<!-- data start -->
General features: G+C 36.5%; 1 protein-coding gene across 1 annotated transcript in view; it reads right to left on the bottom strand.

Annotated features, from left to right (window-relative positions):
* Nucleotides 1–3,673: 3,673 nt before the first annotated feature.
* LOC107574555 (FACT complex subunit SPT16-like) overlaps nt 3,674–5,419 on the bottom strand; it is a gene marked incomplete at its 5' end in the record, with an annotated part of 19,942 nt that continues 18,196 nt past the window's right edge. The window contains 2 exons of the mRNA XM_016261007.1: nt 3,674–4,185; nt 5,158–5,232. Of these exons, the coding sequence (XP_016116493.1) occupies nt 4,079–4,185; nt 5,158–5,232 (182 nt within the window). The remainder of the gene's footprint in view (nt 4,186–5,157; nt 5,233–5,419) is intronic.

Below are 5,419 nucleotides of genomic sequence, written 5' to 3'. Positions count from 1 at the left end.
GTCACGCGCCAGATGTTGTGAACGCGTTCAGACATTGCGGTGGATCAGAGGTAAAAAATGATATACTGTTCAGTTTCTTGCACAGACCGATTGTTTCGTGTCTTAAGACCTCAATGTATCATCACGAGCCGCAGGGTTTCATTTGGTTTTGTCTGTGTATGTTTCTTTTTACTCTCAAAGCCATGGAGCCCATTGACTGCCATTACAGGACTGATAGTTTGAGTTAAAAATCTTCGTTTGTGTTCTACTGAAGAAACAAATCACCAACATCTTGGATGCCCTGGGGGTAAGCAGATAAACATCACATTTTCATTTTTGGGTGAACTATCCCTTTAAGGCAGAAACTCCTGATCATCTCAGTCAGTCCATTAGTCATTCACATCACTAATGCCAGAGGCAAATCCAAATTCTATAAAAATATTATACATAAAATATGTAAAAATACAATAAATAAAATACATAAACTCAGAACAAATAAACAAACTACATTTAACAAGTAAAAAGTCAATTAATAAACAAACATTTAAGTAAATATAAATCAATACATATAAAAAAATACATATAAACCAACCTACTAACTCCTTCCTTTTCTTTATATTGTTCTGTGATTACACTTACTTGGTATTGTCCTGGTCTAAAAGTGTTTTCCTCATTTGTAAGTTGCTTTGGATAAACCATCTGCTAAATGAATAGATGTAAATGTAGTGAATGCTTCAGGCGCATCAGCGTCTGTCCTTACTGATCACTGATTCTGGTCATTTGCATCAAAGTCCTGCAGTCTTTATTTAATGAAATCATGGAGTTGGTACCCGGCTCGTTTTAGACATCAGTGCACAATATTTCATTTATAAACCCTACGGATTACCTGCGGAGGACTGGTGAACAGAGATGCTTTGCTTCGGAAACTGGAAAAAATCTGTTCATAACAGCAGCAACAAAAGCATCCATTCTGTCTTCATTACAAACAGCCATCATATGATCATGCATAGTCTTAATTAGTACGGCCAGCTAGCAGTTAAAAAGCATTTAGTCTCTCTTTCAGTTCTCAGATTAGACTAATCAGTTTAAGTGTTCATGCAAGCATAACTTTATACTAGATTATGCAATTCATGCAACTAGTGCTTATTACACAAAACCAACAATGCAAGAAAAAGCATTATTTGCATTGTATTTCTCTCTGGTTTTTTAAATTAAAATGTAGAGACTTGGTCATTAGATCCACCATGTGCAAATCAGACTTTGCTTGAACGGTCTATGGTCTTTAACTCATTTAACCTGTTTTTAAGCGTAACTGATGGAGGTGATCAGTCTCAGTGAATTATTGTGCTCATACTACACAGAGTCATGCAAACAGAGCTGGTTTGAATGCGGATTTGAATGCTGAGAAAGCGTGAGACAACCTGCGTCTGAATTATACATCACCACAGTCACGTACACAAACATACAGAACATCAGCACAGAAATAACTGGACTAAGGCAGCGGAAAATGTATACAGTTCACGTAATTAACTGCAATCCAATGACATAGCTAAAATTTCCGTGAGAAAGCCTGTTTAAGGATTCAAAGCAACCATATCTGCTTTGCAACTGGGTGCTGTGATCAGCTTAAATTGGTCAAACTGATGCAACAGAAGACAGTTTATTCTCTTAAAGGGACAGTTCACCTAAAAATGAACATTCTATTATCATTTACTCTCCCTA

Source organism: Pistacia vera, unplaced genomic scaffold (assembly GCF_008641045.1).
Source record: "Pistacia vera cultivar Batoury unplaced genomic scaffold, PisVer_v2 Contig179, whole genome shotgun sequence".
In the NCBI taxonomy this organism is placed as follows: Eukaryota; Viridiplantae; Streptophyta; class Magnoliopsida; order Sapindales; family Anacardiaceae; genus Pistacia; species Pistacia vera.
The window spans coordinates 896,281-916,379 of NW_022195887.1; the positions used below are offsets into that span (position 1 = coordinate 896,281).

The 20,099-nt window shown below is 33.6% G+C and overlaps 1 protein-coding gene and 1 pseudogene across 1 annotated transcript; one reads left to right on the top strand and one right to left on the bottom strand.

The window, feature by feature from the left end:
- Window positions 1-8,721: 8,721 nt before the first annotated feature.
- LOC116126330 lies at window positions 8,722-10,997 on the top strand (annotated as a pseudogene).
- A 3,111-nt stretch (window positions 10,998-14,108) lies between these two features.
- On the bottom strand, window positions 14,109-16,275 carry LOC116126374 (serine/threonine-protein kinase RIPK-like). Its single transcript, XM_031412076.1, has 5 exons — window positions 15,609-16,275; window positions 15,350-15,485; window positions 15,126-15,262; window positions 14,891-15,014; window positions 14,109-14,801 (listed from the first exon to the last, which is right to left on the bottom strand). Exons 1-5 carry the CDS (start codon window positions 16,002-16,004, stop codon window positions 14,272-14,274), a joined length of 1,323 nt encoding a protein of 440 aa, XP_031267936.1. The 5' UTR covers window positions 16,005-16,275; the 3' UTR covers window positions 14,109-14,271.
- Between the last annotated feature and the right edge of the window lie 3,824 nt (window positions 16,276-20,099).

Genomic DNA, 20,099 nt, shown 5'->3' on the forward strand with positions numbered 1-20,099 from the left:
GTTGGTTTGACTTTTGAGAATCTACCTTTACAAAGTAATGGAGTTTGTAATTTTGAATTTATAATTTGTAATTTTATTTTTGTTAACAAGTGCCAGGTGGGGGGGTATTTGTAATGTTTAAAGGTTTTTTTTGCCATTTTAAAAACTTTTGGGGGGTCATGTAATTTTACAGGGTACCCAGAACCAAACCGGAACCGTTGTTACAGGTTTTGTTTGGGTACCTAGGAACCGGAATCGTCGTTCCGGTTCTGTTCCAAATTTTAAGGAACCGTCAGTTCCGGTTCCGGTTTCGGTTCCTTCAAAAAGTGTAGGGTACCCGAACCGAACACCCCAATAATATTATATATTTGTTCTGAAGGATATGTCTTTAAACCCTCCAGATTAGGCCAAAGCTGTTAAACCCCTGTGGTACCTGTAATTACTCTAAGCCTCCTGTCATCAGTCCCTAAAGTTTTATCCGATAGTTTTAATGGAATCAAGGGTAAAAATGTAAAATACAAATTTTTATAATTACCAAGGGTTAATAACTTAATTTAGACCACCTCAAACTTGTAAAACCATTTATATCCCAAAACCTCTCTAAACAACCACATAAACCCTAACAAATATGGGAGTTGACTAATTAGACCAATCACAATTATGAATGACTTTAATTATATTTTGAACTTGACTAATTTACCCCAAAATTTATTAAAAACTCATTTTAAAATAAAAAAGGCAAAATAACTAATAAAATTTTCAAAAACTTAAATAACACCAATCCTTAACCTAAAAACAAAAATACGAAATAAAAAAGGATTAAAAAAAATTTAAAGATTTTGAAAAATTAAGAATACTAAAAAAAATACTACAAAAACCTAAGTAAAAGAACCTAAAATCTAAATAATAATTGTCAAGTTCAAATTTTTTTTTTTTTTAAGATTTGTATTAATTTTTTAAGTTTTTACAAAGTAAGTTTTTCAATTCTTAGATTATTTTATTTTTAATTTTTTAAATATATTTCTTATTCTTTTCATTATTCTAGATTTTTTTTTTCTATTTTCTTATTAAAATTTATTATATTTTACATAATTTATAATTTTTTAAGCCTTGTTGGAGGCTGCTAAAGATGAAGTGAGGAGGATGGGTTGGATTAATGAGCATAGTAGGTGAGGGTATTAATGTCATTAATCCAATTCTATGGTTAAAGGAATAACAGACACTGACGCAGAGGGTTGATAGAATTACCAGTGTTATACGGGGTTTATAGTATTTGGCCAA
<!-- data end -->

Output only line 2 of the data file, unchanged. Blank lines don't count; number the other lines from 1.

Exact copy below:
Annotated features, from left to right (window-relative positions):